However, that December night, I told my friend, Funmi Iyanda that I was ready to put it all out there, if anyone was still in doubt or questioning about my sexuality, they should be left in no doubt about it. In countless blogs, you did not have to read between the lines to know some truths about me. Funmi then got to the task of writing this piece, she asked a few questions, sought some clarification and then just before she published the piece, she asked if I was fine with it.
I might have been a bit reticent, even considered informing my family about the possibility of this revelation going viral, but in the end, I decided, whatever comes of it is what comes of it, I had given the permission for it to go public from the hand of someone who had a huge following and we will deal with the consequences and the fallout if any.
I never expected the piece to have the reach it did when it was published on the 3rd of January, it got within the sight of people I never thought would encounter it, and not soon after, my siblings were reading of this issue and maybe even displeased with me about it. I had laid my bed on this matter and I was going to lie on it, come what may.
The letter arrived in the furthest post box
In the week that followed, I kept a low profile as messages of support and encouragement came from far and wide. I probably only encountered two negative reports in all, and I thought it would all die down soon afterwards. It did not, for months, people found the piece, read it and then contacted me.
Just about 3 weeks ago, a message appeared on my phone with an instruction to alter aspects of my life along with an acknowledgement of my having followed that instruction, at 51? At first, I smiled and then I crafted a 4-part response about certain other intimate details of my life that probably no one else knew. It was sent and I waited, unsure of what might come of it.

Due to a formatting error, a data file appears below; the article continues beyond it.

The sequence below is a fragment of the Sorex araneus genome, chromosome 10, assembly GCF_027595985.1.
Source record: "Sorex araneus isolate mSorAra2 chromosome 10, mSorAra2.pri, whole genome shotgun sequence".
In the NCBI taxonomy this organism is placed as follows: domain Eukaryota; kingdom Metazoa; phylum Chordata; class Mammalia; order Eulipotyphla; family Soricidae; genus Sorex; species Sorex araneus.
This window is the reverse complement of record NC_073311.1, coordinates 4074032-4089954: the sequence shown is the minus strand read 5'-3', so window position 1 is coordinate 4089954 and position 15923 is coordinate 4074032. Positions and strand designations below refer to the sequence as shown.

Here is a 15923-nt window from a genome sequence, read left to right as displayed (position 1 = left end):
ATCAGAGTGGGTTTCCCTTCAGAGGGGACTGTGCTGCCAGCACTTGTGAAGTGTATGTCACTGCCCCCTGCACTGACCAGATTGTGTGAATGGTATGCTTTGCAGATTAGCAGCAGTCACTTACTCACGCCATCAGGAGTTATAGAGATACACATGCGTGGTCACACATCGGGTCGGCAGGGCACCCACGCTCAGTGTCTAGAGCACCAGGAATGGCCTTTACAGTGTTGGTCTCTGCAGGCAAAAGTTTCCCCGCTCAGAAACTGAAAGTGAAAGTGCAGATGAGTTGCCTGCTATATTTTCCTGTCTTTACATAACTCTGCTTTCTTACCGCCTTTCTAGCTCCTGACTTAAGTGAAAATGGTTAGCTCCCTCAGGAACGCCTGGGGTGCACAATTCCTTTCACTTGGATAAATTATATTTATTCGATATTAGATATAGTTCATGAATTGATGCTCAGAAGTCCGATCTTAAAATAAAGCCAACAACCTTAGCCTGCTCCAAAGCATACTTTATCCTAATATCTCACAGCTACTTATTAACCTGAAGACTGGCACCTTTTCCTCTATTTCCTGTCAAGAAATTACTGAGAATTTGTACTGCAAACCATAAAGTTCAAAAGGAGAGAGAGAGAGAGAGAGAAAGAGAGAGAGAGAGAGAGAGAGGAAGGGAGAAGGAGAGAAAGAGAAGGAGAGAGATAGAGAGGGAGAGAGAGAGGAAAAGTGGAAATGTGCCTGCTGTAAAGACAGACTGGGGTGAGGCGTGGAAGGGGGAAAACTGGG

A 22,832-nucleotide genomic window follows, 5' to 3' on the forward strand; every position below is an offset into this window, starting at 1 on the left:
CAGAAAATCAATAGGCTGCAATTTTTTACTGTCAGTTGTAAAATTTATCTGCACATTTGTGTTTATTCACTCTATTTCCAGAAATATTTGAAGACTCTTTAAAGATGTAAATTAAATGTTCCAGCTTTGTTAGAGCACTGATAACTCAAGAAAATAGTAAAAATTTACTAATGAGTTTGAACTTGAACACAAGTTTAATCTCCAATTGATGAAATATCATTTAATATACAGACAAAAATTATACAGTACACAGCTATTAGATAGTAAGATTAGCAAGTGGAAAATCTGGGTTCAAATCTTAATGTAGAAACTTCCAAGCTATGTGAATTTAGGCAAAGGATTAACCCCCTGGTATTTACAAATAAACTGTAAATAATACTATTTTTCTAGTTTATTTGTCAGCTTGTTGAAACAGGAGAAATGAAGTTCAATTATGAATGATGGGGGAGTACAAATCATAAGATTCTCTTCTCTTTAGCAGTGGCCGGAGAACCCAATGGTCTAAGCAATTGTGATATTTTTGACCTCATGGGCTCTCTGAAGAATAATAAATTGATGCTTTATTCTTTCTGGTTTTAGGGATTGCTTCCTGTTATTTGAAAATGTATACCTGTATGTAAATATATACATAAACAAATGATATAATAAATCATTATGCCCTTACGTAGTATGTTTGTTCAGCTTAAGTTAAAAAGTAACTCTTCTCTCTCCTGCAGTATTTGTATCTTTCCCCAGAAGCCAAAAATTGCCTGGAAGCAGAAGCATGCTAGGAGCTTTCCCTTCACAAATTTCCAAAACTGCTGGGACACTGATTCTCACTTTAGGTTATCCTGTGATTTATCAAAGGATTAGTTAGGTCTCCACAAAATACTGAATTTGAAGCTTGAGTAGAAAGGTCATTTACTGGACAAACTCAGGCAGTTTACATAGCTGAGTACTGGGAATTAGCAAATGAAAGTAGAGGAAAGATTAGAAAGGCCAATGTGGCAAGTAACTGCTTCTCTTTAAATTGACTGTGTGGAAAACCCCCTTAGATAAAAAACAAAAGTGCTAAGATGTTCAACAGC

Then I received a response, the recipient of my message after recomposing the parts that were first read from the third part had gone into shock. The realisation that there was much more to the situation than the specific ordering to act in a particular way. The reaction and the response were understanding, sympathetic, compassionate and conciliatory, it gave me the courage to pick up the phone and call to talk.
We are, where we are
We were sorry that some things had happened in the past that probably could no more be corrected, the answers being sought in all sorts of places appeared to have been revealed in the response I gave that touched on some sad events in my childhood. I was encouraged to just be myself and live my life. I suppose my response and the suggestion that the piece to read fully had given some perspective to a difficult situation.
I could not have arranged for any of this to turn out as it did, but there is no greater freedom in acceptance of self and being accepted for who you are. When it came down to it, it was about humanity, understanding and possibly regret, but never to cease the need to communicate, what I feared from childhood had dissolved into the reality of a lived life. My father had learnt through that piece that I am gay.